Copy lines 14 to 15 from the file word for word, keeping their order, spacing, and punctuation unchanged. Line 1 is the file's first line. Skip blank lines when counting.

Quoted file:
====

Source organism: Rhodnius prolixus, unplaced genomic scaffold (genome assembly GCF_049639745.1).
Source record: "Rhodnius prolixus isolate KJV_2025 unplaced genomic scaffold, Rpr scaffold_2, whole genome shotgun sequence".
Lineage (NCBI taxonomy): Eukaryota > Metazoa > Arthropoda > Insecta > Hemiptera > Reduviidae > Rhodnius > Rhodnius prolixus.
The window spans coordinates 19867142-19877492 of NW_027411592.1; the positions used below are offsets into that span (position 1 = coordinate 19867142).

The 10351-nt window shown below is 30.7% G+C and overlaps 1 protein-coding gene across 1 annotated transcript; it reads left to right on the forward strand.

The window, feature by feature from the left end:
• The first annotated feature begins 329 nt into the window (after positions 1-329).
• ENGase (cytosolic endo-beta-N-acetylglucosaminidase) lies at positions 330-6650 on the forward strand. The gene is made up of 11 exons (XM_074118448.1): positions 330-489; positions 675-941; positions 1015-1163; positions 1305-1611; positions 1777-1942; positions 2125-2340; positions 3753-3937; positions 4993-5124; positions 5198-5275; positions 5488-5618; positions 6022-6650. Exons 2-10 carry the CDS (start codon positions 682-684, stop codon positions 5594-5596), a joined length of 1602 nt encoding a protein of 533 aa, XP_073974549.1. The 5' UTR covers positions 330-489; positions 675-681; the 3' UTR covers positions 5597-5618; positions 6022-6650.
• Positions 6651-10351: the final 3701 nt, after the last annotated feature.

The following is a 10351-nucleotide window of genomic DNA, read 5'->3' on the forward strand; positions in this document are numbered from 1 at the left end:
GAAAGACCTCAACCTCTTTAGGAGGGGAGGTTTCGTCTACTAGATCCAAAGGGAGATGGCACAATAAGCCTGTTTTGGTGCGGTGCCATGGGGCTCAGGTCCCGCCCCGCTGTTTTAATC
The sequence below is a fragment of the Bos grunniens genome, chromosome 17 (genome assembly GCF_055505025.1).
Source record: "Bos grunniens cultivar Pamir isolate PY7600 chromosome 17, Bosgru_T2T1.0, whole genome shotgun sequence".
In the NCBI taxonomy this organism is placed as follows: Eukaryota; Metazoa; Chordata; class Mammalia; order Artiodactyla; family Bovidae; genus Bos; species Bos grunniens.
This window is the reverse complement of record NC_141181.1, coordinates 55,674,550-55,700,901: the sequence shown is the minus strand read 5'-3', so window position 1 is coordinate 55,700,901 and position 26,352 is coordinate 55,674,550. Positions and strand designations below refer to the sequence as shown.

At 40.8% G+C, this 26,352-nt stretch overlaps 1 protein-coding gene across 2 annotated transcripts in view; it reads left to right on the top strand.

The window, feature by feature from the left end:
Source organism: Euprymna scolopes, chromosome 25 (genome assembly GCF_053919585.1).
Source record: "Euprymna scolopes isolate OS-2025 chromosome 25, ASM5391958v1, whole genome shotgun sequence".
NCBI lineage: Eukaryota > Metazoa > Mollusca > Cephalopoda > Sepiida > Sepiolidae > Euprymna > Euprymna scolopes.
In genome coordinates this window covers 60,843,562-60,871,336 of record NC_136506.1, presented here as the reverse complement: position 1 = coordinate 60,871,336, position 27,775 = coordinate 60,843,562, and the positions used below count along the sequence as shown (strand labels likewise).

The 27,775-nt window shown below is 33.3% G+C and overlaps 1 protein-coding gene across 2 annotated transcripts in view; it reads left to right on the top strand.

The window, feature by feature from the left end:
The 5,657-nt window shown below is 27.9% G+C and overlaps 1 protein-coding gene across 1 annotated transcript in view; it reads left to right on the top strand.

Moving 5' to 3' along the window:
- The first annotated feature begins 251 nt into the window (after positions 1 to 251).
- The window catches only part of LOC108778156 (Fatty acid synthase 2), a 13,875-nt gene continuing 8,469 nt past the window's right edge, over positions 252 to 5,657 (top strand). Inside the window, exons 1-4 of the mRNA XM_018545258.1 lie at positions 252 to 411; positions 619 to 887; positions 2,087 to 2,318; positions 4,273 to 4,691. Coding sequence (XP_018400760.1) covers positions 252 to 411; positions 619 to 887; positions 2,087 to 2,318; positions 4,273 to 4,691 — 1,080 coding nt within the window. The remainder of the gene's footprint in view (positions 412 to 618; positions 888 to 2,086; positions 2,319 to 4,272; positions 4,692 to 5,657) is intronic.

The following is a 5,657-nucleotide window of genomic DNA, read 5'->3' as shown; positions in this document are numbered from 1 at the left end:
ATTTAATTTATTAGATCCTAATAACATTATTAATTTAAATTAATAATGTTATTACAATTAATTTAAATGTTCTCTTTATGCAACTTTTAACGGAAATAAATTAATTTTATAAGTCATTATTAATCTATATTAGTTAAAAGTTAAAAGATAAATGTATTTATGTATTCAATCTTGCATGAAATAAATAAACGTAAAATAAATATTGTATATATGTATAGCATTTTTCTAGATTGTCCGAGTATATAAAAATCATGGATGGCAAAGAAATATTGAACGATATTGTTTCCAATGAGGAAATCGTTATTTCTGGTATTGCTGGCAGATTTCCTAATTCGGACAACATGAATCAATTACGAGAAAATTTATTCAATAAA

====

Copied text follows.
In the NCBI taxonomy this organism is placed as follows: Eukaryota; Metazoa; Chordata; class Mammalia; order Artiodactyla; family Bovidae; genus Bos; species Bos grunniens.
This window is the reverse complement of record NC_141181.1, coordinates 55,674,550-55,700,901: the sequence shown is the minus strand read 5'-3', so window position 1 is coordinate 55,700,901 and position 26,352 is coordinate 55,674,550. Positions and strand designations below refer to the sequence as shown.